1 medium carrot, trimmed
1 celery stalk, trimmed
Six to eight chives, cut into one-inch pieces
salt and freshly ground black pepper
1/4 cup sweet rice vinegar
1/4 cup olive oil
1/2 teaspoon celery seed
6 romaine lettuce leaves

  1. Using a mandolin or box grater, shred the radishes and carrots.

  2. Cut the celery into matchstick-size pieces. Toss the vegetables together in a medium bowl.

  3. In a small bowl whisk together olive oil, vinegar, celery seed and salt and pepper. Pour over vegetables and toss. Serve on a bed of romaine lettuce.

Radishes with Pasta and Radish Greens

24 radishes, sliced (about 2 cups) with green tops
2 tablespoons olive oil
1 medium onion, chopped
12-ounce package short pasta such as penne or shells, cooked
1/4 cup cooking water from pasta
1/3 cup freshly grated Parmesan or Romano cheese
Salt and pepper

  1. Separate the greens from the radishes. Wash greens in several changes of cool water. Drain or spin dry in a salad spinner. Wash and trim radishes. Thinly slice radishes.

  2. Heat oil in a large skillet or wok. Add onions and cook just until they begin to soften. Add radish slices and greens. Cover and cook for 5 to 7 minutes or until greens wilt and radishes look almost translucent. Remove from heat. Season with salt and pepper. Taste. Adjust seasoning.

  3. Add drained pasta to skillet and toss. Add cooking liquid from pasta and stir. Sprinkle on the cheese and toss. Pass additional cheese if desired.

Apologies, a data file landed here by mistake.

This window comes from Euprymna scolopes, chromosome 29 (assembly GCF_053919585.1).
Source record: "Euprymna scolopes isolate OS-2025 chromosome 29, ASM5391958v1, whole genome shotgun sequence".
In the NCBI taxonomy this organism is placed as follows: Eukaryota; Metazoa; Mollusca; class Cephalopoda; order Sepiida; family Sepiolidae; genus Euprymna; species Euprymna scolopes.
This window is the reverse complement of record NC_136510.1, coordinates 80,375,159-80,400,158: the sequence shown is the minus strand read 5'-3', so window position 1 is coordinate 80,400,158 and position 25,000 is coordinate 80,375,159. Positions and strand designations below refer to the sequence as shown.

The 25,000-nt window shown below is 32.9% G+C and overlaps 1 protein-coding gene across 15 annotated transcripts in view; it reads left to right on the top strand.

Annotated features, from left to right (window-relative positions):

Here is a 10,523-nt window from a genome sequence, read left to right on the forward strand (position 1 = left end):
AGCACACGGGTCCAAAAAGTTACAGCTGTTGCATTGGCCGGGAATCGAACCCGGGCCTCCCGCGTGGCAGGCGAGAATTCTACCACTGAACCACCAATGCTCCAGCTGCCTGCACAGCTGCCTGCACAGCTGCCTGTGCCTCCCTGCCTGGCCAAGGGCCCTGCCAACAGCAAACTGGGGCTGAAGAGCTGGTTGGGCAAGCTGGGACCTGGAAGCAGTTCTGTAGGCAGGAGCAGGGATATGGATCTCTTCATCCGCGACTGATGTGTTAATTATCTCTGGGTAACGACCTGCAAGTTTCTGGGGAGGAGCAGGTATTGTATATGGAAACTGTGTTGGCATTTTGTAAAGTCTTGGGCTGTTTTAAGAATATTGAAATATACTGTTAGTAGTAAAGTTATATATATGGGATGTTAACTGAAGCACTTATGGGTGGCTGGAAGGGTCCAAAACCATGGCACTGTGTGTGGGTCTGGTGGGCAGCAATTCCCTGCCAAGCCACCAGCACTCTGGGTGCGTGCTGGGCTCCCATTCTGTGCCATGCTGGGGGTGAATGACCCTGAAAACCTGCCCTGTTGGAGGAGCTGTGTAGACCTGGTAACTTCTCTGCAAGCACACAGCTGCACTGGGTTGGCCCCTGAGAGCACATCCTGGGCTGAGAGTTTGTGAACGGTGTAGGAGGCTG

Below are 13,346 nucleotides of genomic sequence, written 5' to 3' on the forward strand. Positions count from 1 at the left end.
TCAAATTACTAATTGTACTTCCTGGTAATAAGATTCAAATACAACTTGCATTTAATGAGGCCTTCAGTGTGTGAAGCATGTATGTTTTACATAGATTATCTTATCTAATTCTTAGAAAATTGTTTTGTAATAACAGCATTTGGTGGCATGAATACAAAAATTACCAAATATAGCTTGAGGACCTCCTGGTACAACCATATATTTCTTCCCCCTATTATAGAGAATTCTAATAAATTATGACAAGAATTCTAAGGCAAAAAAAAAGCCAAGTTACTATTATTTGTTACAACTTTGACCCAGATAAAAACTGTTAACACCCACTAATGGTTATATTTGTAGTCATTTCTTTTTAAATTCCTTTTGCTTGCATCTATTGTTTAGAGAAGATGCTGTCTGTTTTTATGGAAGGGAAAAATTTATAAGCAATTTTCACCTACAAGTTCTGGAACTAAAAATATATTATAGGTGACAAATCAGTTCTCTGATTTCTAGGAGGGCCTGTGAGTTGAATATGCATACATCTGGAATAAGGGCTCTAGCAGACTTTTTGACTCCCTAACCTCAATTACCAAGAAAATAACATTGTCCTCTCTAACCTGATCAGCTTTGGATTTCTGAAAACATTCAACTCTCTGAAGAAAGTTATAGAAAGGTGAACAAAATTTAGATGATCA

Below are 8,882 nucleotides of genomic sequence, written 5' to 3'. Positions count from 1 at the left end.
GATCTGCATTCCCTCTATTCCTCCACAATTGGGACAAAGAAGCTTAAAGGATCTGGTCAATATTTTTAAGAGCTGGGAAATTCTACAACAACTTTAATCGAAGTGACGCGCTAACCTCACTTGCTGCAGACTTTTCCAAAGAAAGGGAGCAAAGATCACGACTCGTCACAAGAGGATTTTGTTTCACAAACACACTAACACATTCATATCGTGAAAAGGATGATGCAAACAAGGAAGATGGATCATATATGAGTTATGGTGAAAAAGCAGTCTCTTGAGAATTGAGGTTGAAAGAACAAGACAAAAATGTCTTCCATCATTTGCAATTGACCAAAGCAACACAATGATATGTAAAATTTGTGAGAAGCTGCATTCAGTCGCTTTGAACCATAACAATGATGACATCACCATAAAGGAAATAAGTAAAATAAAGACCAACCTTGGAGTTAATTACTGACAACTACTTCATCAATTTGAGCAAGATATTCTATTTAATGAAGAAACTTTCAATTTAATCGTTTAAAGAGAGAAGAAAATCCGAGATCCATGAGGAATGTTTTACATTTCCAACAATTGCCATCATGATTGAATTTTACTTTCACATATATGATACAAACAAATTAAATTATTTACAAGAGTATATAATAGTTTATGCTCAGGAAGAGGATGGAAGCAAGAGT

Joseph Masabni, Assistant Professor and Extension Horticulturist, The Texas A&M University System

Radishes are often the first vegetable harvested from a spring garden. They are a cool-season crop and do not do well in the hot summer months.

Radishes are grown for the root, which usually is eaten raw, alone, or in salads. The leaves can also be eaten, especially when they are young and tender. Radishes are colorful and good for you. For this vegetable, a row 10 feet long is adequate for a family of four.

Site selection

Radishes can grow in partial shade, require very little room, and mature quickly. They are well suited to small gardens, flower beds, and containers.

Soil preparation, fertilizing

Radishes need loose, well-drained soil to allow the roots to expand easily. If the soil is crusty, the roots become misshapen.

To prepare the soil, remove rocks, trash, and large sticks from the planting area. Small pieces of plant material such as grass and leaves can be mixed into the soil to make it richer.

Spade the soil to a depth of 8 to 12 inches. Turn each shovelful completely over so all the plant material is covered. Scatter 1 cup of fertilizer, such as 10-20-10, on the soil for each 10 feet of row to be planted. Rake the soil until it is smooth and work up the beds as shown in Figure 1.